We recommend you eat 5-7 small meals per day.  Try to eat approximately the same number of calories for each meal.  This will help you maintain your metabolism at a more efficient level.  Eat breakfast within the first hour of waking up in the mornings and get your metabolism ignited to its peak!

Prepare & Plan Your Meals in Advance:

Figure out how many meals you need to take with you each day.  Try to prepare your meals in advance (i.e. the night before) for your entire day.  Are you leaving from work and going directly home?  If not, make sure you pack a meal to eat where ever you are going to be so you do not ruin what you have done well all day by running through a fast food restaurant because you are hungry and don’t have a meal with you.

Exercise: 30-45 minutes, 4-5 times each week:

Exercise is a VERY important component of weight loss and maintaining your weight loss.  Weight loss and maintenance really doesn’t work very well without exercise.  Exercise has numerous health benefits for you beside just weight loss or maintenance of weight loss.  We suggest you exercise for a total of 30-45 minutes, four to five days per week.  This doeswalkingclub not have to be performed all at once; feel free to break up your exercises and perform 5-10 minute bouts of exercise several times each day.  Try to incorporate more and more physical activity into your every day routine.  Take the steps instead of the elevator, park farther out in parking lots, during breaks at work get up and walk or walk up and down the stairs for a few minutes just to increase your activity, pull your shopping cart at the grocery instead of pushing it.  There are lots of ways you can add more physical activity to your daily routine.

Eat Proteins:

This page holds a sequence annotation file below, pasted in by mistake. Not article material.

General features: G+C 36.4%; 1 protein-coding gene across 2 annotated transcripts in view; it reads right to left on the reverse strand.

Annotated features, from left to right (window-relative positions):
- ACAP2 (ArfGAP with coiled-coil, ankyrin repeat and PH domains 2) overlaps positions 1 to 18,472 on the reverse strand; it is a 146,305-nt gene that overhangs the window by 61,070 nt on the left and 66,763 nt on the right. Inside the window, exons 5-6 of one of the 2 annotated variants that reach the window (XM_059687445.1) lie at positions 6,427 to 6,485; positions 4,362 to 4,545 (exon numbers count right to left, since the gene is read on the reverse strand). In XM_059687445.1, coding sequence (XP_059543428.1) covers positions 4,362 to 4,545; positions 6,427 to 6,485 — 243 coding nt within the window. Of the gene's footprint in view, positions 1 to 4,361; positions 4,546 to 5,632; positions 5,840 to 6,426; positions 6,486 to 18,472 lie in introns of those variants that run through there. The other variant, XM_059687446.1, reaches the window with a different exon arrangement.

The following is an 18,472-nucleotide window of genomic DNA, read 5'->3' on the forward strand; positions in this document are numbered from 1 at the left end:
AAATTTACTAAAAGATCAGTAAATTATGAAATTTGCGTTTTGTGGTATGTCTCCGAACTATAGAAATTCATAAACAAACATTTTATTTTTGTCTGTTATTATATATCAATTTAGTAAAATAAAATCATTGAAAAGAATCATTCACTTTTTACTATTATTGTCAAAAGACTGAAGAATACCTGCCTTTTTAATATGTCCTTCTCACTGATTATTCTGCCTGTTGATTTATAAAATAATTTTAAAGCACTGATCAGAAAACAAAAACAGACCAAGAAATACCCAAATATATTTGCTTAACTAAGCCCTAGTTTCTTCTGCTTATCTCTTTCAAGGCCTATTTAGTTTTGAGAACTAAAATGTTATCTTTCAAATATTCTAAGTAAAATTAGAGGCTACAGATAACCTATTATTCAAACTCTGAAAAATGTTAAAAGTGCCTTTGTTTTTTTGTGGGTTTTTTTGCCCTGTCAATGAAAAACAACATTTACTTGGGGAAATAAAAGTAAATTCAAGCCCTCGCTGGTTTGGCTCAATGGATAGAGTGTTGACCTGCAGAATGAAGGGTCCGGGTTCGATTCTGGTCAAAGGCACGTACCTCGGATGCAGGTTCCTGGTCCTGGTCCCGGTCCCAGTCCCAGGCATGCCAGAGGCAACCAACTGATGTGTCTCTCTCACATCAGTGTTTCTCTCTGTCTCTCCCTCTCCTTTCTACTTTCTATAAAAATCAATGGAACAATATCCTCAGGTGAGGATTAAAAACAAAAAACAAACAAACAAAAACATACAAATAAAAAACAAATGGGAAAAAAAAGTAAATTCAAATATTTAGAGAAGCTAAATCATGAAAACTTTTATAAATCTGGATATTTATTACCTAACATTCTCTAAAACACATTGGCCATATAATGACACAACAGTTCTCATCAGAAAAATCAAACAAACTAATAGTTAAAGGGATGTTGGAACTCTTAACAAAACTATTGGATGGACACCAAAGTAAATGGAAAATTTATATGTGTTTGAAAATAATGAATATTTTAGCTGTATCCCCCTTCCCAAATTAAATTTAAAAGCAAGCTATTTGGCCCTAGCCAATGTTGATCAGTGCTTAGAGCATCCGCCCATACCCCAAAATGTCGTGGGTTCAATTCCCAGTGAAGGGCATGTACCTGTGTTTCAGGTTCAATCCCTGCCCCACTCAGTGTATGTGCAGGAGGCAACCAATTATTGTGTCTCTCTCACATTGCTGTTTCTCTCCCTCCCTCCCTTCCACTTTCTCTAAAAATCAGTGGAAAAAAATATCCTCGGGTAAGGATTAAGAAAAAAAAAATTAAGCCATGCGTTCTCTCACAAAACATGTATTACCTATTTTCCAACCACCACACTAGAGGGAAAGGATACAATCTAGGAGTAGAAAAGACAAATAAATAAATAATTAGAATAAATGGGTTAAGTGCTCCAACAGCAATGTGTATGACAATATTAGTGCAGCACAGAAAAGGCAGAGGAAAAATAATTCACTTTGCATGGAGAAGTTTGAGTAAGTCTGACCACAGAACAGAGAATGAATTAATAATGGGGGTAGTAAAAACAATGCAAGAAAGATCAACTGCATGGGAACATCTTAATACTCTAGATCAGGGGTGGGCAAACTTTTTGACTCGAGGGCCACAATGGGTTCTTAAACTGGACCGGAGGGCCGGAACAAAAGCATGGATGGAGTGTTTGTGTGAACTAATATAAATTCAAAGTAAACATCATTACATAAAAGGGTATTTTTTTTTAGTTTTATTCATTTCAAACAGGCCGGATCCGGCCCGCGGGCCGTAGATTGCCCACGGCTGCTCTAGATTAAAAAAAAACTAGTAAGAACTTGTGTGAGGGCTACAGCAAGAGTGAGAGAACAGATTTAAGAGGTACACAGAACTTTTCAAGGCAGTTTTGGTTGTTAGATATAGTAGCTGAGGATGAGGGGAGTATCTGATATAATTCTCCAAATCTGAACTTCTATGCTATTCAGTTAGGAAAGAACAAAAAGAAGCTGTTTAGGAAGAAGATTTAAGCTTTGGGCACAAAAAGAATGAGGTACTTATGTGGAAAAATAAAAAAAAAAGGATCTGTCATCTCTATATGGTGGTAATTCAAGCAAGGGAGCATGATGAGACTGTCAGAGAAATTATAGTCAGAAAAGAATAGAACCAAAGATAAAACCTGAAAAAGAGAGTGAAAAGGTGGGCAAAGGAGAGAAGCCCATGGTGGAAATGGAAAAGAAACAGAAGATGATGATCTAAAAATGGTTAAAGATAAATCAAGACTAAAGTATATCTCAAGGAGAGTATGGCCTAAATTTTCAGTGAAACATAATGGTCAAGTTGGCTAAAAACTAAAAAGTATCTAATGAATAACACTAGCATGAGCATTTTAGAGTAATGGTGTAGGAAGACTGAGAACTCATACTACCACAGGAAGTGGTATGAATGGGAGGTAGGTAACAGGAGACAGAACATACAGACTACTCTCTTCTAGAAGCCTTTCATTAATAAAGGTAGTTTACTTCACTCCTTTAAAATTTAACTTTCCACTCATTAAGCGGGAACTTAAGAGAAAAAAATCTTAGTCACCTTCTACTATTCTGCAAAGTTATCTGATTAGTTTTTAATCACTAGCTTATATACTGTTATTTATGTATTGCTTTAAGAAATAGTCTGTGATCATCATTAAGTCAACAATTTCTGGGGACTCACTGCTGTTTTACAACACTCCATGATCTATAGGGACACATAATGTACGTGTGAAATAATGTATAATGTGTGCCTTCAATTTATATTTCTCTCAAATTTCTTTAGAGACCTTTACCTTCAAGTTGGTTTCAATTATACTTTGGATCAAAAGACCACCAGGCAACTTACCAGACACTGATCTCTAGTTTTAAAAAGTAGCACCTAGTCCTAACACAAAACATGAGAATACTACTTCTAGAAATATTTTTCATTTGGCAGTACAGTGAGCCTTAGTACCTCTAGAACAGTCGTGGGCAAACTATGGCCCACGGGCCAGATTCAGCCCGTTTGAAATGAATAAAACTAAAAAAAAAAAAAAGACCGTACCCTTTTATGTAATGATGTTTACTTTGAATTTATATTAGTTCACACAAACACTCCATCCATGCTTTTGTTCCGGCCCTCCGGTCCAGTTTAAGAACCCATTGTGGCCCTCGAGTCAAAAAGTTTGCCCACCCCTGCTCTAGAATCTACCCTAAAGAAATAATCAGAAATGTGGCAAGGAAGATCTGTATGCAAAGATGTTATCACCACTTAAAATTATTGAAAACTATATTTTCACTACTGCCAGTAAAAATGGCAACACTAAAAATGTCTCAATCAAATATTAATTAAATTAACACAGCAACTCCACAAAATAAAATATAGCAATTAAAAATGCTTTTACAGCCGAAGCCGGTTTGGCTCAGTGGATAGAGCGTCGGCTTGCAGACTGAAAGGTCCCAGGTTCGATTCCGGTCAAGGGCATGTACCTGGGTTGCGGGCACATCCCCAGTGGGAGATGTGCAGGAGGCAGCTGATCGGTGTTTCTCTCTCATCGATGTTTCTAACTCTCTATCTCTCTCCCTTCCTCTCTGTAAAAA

Proteins are helpful for weight loss and maintaining a weight loss.  We recommend our female patients eat 65 grams of protein each day and our male patients eat a minimum of 75-80 grams each day.  What is a protein?  If it walks, crawls, swims, flies or has a mother…it’s a protein.  Dairy products, lean cuts of red meat, fish, chicken, seafood and pork; beans and lentils are plant based; nuts and butters (peanut butter, almond butter, soy butter, etc) are all great sources of protein.  If you plan to use a “supplement” like a protein shake or protein bar, we suggest you limit this to just two servings total each day due to the higher number of carbohydrates and sugars typically in those types of supplements.  Proteins will stay with you for a longer period of time and make you feel more full and satiated.  The more proteins you eat, the less carbohydrates and fats you will take in as well!

If you will incorporate these five things into your daily life/routine, you will find it much easier to lose those pesky pounds and then maintain your weight loss.  We all struggle with hectic lives and schedules.  This will need to become habitual for you.  Just like any habit, it will take a few weeks for it to stick.  But keep in mind…habits are hard to break.  So hopefully once you start the habit, you don’t break it!

I hope this blog helps at least one person who is struggling to lose weight or are struggling to maintain a weight loss they worked so hard to achieve.  Remember: make it a lifestyle change, not a diet!  Make it long term, not short term.  Have a great day!  Get fit, stay healthy and get moving!

~Raimi

This entry was posted in Weight Loss.